Monday, January 31, 2011

Study abroad deadline

The study abroad application deadline is March 1. Students who wish to study in Spain, France, Germany, Russia, Hong Kong, Scotland or Oxford during fall semester 2011 should request an application by February 15th. For further information, students can email me at or come by the Center for International Education, behind Student Health Services.

Sunday, January 30, 2011

Unit 6 Post: Russian Boy Band

On of the most famous boy bands in Russia is Korni. Korni won Russia's first Star Factory series in 2002 and since then, there fame has not faded. This group has sold more albums than NSync and 98 degrees.

Russian NGOs: Fighting Inequality

While researching NGOs (Non-governmental organizations) in Russia, I came across some very interesting information. The basic gist of an NGO is that it is dedicated to a certain issue area and is typically funded in equal parts by foreign donations and communities within Russia. There are currently over 240,000 NGOs in Russia that support issues in culture (museums and author rights), education (student international exchanges), environment (World Wildlife Foundation and various conservation groups), gay rights, health, women (targeted towards domestic violence issues), the media (rights for journalists and radio broadcasters), and other organizations that aid an array of issues: financial and economic problems, global affairs, and most centered on research.
However, the most controversial category for NGOs is the Human Rights section. In the North-Caucasus region of Russia, there is much unrest over human rights affairs. In January 2009, a well-known human rights lawyer Stanislav Markelov and journalist Anastasia Baburova were murdered. In the summer of 2009, 3 local civic activists were abducted and killed. And finally in July, a human rights defender, Natalya Estemirova was abducted and killed; she worked mainly with Chechen cases. This is only a small fraction of those who have lost their lives due to the fight for equality and justice. While there continues to be unrest among these areas, other NGOs function as normal (mainly in the northwest of Russia). They serve thousands of people across the nation and provide support for many searching for justice.

Saturday, January 22, 2011

Yaroslav the Wise

My Russian History class briefly touched upon this figure, so I decided to learn a bit more about him through this blog post.

Born to the Grand Prince Vladimir of Kievan Rus, Yaroslav the Wise was originally sent to rule a northern province near Rostov. In 1010, at the age of thirty-two, he was transferred to Novgorod, despite the fact that his relationship with his father was steadily declining. Four years later, he refused to pay tribute to Vladimir at Kiev, but, before events escalated any further, the Grand Prince died.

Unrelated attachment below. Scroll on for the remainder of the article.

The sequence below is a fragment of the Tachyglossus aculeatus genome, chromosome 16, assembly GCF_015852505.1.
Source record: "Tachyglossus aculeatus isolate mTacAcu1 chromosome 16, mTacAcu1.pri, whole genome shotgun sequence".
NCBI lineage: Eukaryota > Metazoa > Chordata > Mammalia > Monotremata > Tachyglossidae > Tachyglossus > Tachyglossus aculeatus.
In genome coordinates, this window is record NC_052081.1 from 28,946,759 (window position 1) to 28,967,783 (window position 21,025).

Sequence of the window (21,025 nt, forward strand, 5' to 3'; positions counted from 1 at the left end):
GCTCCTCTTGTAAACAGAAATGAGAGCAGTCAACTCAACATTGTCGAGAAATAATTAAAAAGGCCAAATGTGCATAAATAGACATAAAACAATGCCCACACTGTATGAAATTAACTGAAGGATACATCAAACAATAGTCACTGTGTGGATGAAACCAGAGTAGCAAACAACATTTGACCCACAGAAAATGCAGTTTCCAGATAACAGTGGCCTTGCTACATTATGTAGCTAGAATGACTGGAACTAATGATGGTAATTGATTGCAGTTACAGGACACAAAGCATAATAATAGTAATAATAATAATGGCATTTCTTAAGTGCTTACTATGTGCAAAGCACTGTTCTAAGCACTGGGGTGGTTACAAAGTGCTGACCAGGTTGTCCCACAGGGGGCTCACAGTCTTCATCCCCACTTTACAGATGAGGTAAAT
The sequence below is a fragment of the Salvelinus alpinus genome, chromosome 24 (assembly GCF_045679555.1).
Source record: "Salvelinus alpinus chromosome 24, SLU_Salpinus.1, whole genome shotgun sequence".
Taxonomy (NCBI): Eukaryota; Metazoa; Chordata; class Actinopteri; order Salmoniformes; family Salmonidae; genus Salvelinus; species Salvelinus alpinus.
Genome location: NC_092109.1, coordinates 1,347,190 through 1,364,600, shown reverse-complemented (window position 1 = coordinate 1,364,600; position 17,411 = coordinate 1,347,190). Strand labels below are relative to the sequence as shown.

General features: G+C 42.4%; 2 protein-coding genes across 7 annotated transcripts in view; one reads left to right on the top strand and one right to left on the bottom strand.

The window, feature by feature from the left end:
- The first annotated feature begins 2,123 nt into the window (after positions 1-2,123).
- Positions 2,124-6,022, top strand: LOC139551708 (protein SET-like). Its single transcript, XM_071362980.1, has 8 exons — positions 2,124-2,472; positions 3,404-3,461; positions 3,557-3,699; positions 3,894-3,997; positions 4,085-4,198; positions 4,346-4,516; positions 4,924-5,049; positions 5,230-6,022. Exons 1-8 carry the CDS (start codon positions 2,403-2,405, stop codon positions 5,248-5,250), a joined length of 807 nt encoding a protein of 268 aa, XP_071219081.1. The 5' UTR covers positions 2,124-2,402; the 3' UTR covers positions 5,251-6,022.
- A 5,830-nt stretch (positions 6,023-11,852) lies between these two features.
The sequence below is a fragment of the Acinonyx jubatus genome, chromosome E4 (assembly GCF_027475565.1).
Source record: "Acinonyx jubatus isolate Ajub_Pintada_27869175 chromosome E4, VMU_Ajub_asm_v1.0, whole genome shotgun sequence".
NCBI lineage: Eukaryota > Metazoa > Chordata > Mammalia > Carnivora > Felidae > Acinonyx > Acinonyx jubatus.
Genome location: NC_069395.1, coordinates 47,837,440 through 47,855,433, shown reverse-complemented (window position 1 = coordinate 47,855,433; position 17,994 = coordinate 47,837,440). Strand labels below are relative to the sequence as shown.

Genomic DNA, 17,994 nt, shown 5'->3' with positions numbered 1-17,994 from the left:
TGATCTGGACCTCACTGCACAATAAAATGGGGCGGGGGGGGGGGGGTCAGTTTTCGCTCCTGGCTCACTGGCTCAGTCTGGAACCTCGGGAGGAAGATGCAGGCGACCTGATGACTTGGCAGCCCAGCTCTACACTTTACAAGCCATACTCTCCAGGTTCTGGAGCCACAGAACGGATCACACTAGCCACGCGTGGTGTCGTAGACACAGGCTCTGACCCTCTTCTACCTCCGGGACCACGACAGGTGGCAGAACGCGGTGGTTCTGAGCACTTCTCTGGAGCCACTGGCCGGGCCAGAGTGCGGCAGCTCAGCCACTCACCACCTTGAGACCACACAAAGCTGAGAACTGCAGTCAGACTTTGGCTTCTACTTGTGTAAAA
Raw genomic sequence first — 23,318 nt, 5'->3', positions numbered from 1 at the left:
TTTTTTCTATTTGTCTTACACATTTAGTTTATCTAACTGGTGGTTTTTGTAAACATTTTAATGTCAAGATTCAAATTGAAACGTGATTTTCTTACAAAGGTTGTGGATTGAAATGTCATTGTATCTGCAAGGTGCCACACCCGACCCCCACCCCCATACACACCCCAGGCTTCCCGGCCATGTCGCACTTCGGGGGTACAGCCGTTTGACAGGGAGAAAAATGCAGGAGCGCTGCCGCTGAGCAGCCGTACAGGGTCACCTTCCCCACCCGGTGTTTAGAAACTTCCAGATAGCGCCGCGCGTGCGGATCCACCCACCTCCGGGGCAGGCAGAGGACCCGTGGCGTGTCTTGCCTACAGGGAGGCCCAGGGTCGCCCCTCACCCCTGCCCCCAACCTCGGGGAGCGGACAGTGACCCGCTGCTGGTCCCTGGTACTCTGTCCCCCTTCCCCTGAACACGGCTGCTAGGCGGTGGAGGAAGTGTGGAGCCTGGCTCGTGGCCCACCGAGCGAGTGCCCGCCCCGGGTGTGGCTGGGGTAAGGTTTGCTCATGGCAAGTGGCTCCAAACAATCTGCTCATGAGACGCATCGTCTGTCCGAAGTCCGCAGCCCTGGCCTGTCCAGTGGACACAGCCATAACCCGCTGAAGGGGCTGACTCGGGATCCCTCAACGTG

Soon afterwards, the oldest of Vladimir's twelve sons, Svyatopolk, claimed the throne and subsequently ordered the deaths of his two youngest brothers, Boris and Gleb. Yaroslav took it upon himself to avenge the deaths of his brothers and, with the help of Novgorod, defeated Svyatopolk and forced him to flee to Poland.
However, in 1018, Svyatopolk returned with Polish troops and conquered Kiev. Yaroslav led troops against his brother and, once more, he fled to the West.
Despite his defense of the realm, though, Yaroslav was attacked by another sibling, Mstislav, and the two ruled the divided lands of Rus for some twelve years. After Mstislav died, Yaroslav recovered these lands and ruled them for the remainder of his life.
During his reign, Yaroslav created a predecessor to the oldest Russian code of laws (titled Yaroslav's Justice), in addition to serving as a patron of the arts and attempting to expanding the borders of Kievan Rus. He promoted the spread of Christianity, partially by supporting translations of religious books from the Byzantine Empire into Old Russian, and also by establishing schools for the children of priests in Novgorod. At the same time, Kiev became a major center of commerce and an administrative center of the surrounding region.

As a quick side note: Some historians believe that Yaroslav was the brother who called for the deaths of Boris and Gleb. A Norse saga mentions Varangian warriors who were hired by Yaroslav the Wise to kill Burizleif, his brother; others, however, consider Burizleif a misinterpretation of Boleslaw (who was a Polish ruler allied to Svyatopolk).

Recording (with Collin Dougher):

Wednesday, January 19, 2011

Tutoring at the Russian Studies Center

Tutoring Schedule for Spring 2012

Megan Duffy is available for help with Russian assignments and general tutoring at the Russian Studies Center
Mondays 2-5
Wednesdays 2-4:30
Fridays 11-1:30

Additional hours available by request. 

Tuesday, January 18, 2011

One man who's been beaten is worth two who have not...

Putin is making headlines for a Russian proverb he quoted after closing a deal with BP to allow them access to 48000 square miles of Arctic waters. (That's larger than the state of Tennessee, by the way): One man who's been beaten is worth two who have not. За одного битого двух небитых дают. The proverb means that an experienced person is worth two novices. 

Telling remark, isn't it?